R. Crumb Illustrates Jean-Paul Sartre’s Nausea: Existentialism Meets Underground Comics http://feedproxy.google.com/~r/OpenCulture/~3/rYBMbzd13Ik/r-crumb-illustrates-jean-paul-sartres-nausea-existentialism-meets-underground-comics.html — Read on feedproxy.google.com/~r/OpenCulture/~3/rYBMbzd13Ik/r-crumb-illustrates-jean-paul-sartres-nausea-existentialism-meets-underground-comics.html
A glorious retrospective at the Metropolitan Museum of Art introduces a precocious prophet of the modern age. — Read on www.nytimes.com/2018/09/13/arts/design/delacroix-review-metropolitan-museum-of-art.html
It’s easy to admire the maxim “Know thyself” — but what about other Delphic wisdom, such as “Beget from noble routes” and “Admire oracles”? https://t.co/irqUWNJYAF— Arts & Letters Daily (@aldaily) September 12, 2018
Programmers are chipping away at the boundary between art and tech to find creative solutions to tech's problems. — Read on www.axios.com/how-bad-code-can-make-good-art-engineer-xoxo-a062252b-a5aa-4eb5-bd0f-8ea991bf520d.html
Alfred Brendel, one of the greatest pianists of the 20th century, is also a great writer. You can often detect a good-natured smirk behind his words, but right there with it is a genuinely humane seriousness. His writing, always engaging, strikes a balance between solemn reflection and undeniable wit. Source: The Writer Who Makes Perfect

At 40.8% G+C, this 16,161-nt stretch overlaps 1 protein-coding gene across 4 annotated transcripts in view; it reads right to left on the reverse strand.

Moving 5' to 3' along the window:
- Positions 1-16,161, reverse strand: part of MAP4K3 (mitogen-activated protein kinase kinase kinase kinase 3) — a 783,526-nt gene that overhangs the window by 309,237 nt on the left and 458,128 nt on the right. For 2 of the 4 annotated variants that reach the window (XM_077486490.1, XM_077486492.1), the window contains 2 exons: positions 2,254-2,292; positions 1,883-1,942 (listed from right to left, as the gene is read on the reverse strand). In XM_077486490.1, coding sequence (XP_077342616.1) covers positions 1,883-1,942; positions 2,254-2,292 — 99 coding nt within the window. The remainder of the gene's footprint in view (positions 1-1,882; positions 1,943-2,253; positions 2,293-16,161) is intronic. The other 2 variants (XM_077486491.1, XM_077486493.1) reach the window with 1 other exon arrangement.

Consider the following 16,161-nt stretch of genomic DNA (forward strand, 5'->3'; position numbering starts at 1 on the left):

It’s easy to call the music of Steely Dan cynical ersatz : slick, clinical jazz-rock, with nary a hair out of place on any of their nine studio albums; soulless soul music beloved by pretentious jerks like the duo in Nick Kroll and John Mulaney’s satirical Broadway show Oh, Hello , a comic play featuring
Netflix changed the world of entertainment -- first with DVD-by-mail, then with streaming media and then again with sensational original shows like "Orange Is the New Black" and "Stranger Things" -- but not without taking its fair share of risks. In conversation with TED curator Chris Anderson, Netflix co-founder and CEO Reed Hastings discusses the
Caleb Crain revisits his 2007 New Yorker article about American reading habits, exploring what has changed since then and how the Internet and television are pulling us away from reading.little more than a decade ago.... (He) was worried about what a shift to “secondary orality”—a sociological term for a post-literate culture—might do to America’s politics.